SouthSoundHawk wrote:To go along with the Flynn cap arguement, I just look at it as if there's X amount of money to be spent at the QB position, and I don't care how it's used up as long as it helps the team win (IMO).
Let's try and paint a mental picture...
Flynn and Wilson are two parts of a whole, it doesn't mater how that cap is sliced. If they want to trade Flynn to have three parts of a whole filled at the QB position, that's all fine and dandy. However, if they bring someone in, they'll only be saving a few million until Wilson gets a contract extension. Then that missing fourth will then again be filled.
I think I spent too much time in math class...does any of thismake sense to anyone else? haha. I'm having a hard time putting my thoughts into words...
that works if you want to spread contracts uniformly
say, as a hypothetical example - sherman could have his contract renewed this year (he can't), we could frontload a contract that pays him what he deserves. And that 8m or whatever it is that we'd have to pay to Flynn could all go to Sherman this year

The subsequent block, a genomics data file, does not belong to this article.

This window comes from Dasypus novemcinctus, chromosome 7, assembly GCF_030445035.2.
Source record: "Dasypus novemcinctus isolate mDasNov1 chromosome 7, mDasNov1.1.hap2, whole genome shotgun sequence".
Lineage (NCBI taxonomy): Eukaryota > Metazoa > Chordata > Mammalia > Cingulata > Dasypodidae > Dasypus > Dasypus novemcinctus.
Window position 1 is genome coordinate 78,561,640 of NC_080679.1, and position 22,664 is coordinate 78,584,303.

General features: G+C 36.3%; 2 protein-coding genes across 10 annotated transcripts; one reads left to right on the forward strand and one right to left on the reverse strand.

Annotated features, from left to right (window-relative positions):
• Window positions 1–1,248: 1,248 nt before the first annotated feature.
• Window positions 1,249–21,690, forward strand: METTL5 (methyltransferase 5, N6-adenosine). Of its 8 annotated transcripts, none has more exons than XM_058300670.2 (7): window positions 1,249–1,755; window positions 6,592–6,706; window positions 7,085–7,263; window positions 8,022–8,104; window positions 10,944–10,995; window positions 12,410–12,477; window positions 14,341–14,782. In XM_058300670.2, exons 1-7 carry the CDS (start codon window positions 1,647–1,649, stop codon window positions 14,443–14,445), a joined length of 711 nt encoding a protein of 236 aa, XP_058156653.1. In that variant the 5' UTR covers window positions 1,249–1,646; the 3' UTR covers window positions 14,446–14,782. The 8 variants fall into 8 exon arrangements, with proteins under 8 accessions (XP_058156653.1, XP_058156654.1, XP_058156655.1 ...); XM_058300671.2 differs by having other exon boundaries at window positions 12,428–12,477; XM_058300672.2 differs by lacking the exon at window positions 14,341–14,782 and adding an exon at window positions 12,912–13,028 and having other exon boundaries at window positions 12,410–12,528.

, with a contract with low(er). future cap implications, but pays the man what he deserves.
So, consider, for example a 5 year 50m contract (which is in the range of what we will have to pay Sherman if he keeps up his performances)
Instead of trying to spread it as 10m a year and taking a 10m cap hit every year, we could dump Flynn this year, augment Sherman's base salary in 2013 with the cap and thus reduce the cap hit in future years. It'd basically be the exact opposite of what teams whose window is "closing" do (huge signing bonus, long contract, cap hit spread over many years instead of up-front).
Then, when it comes time to renew Wilson's contract, you've got a bit more room because you used that cap space wisely a few years previously